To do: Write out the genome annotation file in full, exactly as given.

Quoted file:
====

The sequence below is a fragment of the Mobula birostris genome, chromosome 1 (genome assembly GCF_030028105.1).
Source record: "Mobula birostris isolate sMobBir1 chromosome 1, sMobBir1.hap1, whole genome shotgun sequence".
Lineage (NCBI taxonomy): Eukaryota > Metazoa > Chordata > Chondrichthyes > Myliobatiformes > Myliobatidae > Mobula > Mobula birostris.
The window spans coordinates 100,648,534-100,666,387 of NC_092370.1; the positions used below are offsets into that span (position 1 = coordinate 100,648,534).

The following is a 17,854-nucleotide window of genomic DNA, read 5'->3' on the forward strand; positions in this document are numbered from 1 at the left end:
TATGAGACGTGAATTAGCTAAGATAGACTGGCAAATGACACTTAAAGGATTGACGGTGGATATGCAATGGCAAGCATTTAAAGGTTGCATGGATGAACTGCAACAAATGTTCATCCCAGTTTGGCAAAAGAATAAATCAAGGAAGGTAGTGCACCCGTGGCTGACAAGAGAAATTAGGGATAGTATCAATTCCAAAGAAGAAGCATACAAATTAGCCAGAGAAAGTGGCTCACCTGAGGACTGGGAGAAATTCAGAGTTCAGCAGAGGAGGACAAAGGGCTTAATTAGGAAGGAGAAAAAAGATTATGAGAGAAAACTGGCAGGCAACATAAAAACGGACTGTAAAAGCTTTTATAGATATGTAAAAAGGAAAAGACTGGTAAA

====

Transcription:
The sequence below is a fragment of the Mobula birostris genome, chromosome 1 (genome assembly GCF_030028105.1).
Source record: "Mobula birostris isolate sMobBir1 chromosome 1, sMobBir1.hap1, whole genome shotgun sequence".
Lineage (NCBI taxonomy): Eukaryota > Metazoa > Chordata > Chondrichthyes > Myliobatiformes > Myliobatidae > Mobula > Mobula birostris.
The window spans coordinates 100,648,534-100,666,387 of NC_092370.1; the positions used below are offsets into that span (position 1 = coordinate 100,648,534).

The following is a 17,854-nucleotide window of genomic DNA, read 5'->3' on the forward strand; positions in this document are numbered from 1 at the left end:
TATGAGACGTGAATTAGCTAAGATAGACTGGCAAATGACACTTAAAGGATTGACGGTGGATATGCAATGGCAAGCATTTAAAGGTTGCATGGATGAACTGCAACAAATGTTCATCCCAGTTTGGCAAAAGAATAAATCAAGGAAGGTAGTGCACCCGTGGCTGACAAGAGAAATTAGGGATAGTATCAATTCCAAAGAAGAAGCATACAAATTAGCCAGAGAAAGTGGCTCACCTGAGGACTGGGAGAAATTCAGAGTTCAGCAGAGGAGGACAAAGGGCTTAATTAGGAAGGAGAAAAAAGATTATGAGAGAAAACTGGCAGGCAACATAAAAACGGACTGTAAAAGCTTTTATAGATATGTAAAAAGGAAAAGACTGGTAAA